[ exact phrase in "" • results by date ]

[ Google-powered • results by relevance ]


News Home

Subscribe to RSS feed

Add NWW headlines to your site (click here)

Sign up for daily updates

Keep Wind Watch online and independent!

Donate $10

Donate $5

Selected Documents

All Documents

Research Links


Press Releases


Publications & Products

Photos & Graphics


Allied Groups

‘Phantom company’ claims involvement in wind project  

Credit:  Thandie Vela, Northern News Services, Published Wednesday, August 17, 2011, nnsl.com ~~

A company that lists the possible Yellowknife windmill farm among its current projects on its website is being accused of being a fake and using fraud to land a $1.2 billion contract in Iraq.

Despite stating on its website that the company – Canadian Alliance for Power Generation Equipment Inc.(CAPGENT) – is currently conducting the feasibility assessment of the Yellowknife wind farm, all official participants of the Giant Mine-area wind energy project say they have never heard of the Vancouver-based company.

“I have no idea who or what CAPGEN(sic) is,” Ryfan Wind Inc. director Ric Bolivar told Yellowknifer by email. “They are not involved with us. I am on vacation, this email will suffice as our statement about them.”

Det’on Cho Earth Energy manager Rick Miller, whose arm of the Det’on Cho Corporation is working with Ryfan Wind on the weather monitoring tower at Giant Mine, which will determine the feasibility of the wind project, said by phone from southern Ontario that he also does not know of the company.

“I have never heard of CAPGENT,” Miller said.

Yellowknifer was not able to reach Det’on Cho Corporation president and CEO Roy Erasmus Jr., who is also on vacation.

Reached by phone in downtown Vancouver, CAPGENT’s lawyer Harvey Meller said the company has a “big group” of principals and any one of them could have involvement with the possible Yellowknife wind farm project.

Meller also said the company has not officially been pulled from a $1.2-billion power generation deal CAPGENT signed in July with the Iraq Ministry of Electricity to build 10 power stations with up to 1,000 megawatts capacity each, over the next 12 months.

“We are proceeding with the contract,” Meller said. “(CAPGENT) is all pedal to the metal trying to complete the (Iraq energy) project. It’s a very important project for the people of Iraq and they are proceeding.”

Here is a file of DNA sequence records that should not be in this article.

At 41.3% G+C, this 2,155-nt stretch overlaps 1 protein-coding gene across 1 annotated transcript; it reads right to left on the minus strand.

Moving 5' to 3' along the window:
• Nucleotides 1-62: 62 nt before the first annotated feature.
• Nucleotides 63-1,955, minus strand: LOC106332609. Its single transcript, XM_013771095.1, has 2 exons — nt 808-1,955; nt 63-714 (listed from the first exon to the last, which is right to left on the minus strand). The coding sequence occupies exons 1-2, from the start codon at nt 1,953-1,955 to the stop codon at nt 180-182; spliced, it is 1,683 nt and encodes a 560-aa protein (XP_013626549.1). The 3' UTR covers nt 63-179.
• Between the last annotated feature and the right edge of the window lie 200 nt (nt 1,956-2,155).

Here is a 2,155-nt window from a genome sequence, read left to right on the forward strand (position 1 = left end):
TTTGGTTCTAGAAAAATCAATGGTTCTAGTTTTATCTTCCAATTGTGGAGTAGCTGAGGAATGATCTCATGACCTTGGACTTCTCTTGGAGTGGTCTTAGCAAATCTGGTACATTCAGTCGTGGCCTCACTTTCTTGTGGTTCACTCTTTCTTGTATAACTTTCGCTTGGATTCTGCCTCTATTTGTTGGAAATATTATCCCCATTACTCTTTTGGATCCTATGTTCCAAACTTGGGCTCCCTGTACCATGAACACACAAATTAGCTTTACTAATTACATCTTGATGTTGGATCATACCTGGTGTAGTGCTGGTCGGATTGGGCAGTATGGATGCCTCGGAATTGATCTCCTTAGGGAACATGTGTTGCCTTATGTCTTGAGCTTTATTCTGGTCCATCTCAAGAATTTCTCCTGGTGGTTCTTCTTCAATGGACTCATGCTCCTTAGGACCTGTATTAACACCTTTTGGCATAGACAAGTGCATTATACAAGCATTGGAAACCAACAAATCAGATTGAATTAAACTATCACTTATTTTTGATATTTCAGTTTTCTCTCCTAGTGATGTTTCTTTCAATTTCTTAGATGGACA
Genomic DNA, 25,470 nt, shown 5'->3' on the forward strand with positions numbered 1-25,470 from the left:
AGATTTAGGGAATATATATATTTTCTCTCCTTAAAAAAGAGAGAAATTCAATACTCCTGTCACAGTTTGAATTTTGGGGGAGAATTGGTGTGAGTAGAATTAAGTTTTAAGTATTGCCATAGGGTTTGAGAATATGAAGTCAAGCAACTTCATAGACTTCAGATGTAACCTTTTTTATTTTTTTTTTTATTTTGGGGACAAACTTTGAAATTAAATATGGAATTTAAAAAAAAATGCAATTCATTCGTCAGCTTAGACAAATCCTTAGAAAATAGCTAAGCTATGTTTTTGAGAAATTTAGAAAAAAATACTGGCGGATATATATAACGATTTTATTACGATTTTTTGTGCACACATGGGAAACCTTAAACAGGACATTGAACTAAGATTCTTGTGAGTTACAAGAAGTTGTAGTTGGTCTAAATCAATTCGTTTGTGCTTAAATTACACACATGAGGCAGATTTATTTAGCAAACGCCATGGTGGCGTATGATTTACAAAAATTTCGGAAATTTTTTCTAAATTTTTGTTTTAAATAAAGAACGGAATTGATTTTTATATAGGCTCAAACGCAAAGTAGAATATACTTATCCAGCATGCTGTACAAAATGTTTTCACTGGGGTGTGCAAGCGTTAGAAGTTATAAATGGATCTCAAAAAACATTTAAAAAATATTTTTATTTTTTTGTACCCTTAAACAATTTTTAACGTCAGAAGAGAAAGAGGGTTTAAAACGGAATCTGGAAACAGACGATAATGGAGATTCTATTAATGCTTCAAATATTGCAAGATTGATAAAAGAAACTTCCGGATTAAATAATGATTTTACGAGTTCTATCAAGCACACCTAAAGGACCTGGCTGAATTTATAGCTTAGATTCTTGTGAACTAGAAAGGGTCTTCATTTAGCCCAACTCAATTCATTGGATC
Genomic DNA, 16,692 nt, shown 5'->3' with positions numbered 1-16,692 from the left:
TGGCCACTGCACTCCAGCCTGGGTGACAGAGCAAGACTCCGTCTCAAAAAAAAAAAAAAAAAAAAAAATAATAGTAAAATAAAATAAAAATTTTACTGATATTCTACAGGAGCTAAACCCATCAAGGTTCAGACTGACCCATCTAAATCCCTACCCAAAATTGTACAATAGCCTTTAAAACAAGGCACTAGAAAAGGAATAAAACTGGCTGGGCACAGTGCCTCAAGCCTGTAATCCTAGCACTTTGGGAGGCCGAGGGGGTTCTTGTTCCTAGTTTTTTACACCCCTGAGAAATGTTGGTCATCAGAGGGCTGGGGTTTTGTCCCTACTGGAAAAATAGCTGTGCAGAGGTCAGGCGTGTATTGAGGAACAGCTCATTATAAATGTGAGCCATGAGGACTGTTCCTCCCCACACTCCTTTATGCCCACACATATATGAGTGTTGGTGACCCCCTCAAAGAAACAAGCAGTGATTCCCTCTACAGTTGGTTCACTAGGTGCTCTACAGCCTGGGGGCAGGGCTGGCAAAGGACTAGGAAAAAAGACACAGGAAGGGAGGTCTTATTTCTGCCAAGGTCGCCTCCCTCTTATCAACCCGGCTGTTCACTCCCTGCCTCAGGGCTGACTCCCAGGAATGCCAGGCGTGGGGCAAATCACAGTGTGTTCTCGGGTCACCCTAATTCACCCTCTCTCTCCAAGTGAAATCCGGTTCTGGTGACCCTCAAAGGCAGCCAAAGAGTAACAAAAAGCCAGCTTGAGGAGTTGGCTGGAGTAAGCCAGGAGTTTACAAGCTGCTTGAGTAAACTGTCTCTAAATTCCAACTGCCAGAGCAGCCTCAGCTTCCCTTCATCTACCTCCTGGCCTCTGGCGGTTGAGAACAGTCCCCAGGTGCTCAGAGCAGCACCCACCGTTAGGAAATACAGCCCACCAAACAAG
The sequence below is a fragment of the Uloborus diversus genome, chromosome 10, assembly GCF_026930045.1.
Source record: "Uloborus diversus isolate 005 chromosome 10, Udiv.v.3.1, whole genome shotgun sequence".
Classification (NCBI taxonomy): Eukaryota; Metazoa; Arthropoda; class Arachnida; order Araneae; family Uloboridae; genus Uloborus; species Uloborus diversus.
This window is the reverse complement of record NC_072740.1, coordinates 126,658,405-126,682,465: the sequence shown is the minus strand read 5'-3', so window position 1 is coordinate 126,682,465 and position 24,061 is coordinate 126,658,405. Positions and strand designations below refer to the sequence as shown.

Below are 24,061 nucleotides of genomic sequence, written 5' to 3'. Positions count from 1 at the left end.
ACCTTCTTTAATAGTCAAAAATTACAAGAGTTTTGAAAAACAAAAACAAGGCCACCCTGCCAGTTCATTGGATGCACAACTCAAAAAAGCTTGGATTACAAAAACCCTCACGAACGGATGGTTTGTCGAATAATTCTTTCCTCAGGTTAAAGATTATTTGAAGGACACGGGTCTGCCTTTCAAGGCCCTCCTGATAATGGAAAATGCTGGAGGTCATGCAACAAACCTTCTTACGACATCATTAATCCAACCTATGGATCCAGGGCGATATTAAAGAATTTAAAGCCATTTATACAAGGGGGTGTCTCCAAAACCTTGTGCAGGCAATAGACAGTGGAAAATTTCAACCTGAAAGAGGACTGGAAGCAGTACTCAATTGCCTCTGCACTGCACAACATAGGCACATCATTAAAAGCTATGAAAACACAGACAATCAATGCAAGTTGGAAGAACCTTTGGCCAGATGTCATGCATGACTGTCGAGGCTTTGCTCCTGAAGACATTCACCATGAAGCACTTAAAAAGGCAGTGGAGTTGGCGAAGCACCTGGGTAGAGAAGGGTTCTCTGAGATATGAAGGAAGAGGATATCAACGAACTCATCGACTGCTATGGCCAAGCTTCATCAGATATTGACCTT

In a letter to the Prime Minister of Iraq petitioning the government to declare CAPGENT’s energy contract null and void, Vancouver-based whistleblower Jawad M. Hashim highlighted that CAPGENT was registered with the name by British Columbia Registry Services in May, just two months before the billion-dollar energy contract was signed with Iraq. Hashim contends in his letter that CAPGENT is a “phantom company, and it exists only on paper.

“For a ministry, like the Ministry of Electricity (in the presence of the Minister and a senior deputy Minister), to sign a contract for US$1.2 billion with phantom company is very suspicious!(sic),” Hashim wrote in the Aug. 2 letter.

Meller said the company has three offices, including one in Vancouver’s Canada Place, a shared communications office at the lawyer’s Vancouver practice location, and a third office overseas in the Middle East.

A request submitted to the CAPGENT online contact system to speak with the company’s director Muhannad Samara, was not immediately responded to.

On its website, the company says CAPGENT is a leader in thermal and diesel power plant construction management, with more than 5,000 megawatts successfully constructed in various jurisdictions around the globe. A diesel engine project in Hanoi, Vietnam is listed among CAPGENT’s current projects, along with the Northwest Territories wind farm project – assessing the feasibility of contracting a 300-megawatt capacity windmill farm in Yellowknife, the company said.

Judy McLinton, spokesman for the Department of Environment and Natural Resources, said there is only one wind energy project currently being assessed in Yellowknife.

Feasibility of the Yellowknife windmill project is being overseen by the Det’on Cho Corporation, while the territorial government and the Canadian Northern Economic Development Agency (CanNor) are playing a largely funding-based role in the project.

Diavik Diamond Mines Inc. donated the weather tower currently collecting wind and atmospheric data to determine the feasibility of powering the Giant Mine remediation project, and possibly some of Yellowknife, with wind energy.

The site for the possible wind farm is at Giant Mine, 80 km northeast of Yellowknife.

Source:  Thandie Vela, Northern News Services, Published Wednesday, August 17, 2011, nnsl.com

This article is the work of the source indicated. Any opinions expressed in it are not necessarily those of National Wind Watch.

The copyright of this article resides with the author or publisher indicated. As part of its noncommercial effort to present the environmental, social, scientific, and economic issues of large-scale wind power development to a global audience seeking such information, National Wind Watch endeavors to observe “fair use” as provided for in section 107 of U.S. Copyright Law and similar “fair dealing” provisions of the copyright laws of other nations. Send requests to excerpt, general inquiries, and comments via e-mail.

Wind Watch relies entirely
on User Funding
Donate $5 PayPal Donate


News Watch Home

Get the Facts Follow Wind Watch on Twitter

Wind Watch on Facebook


© National Wind Watch, Inc.
Use of copyrighted material adheres to Fair Use.
"Wind Watch" is a registered trademark.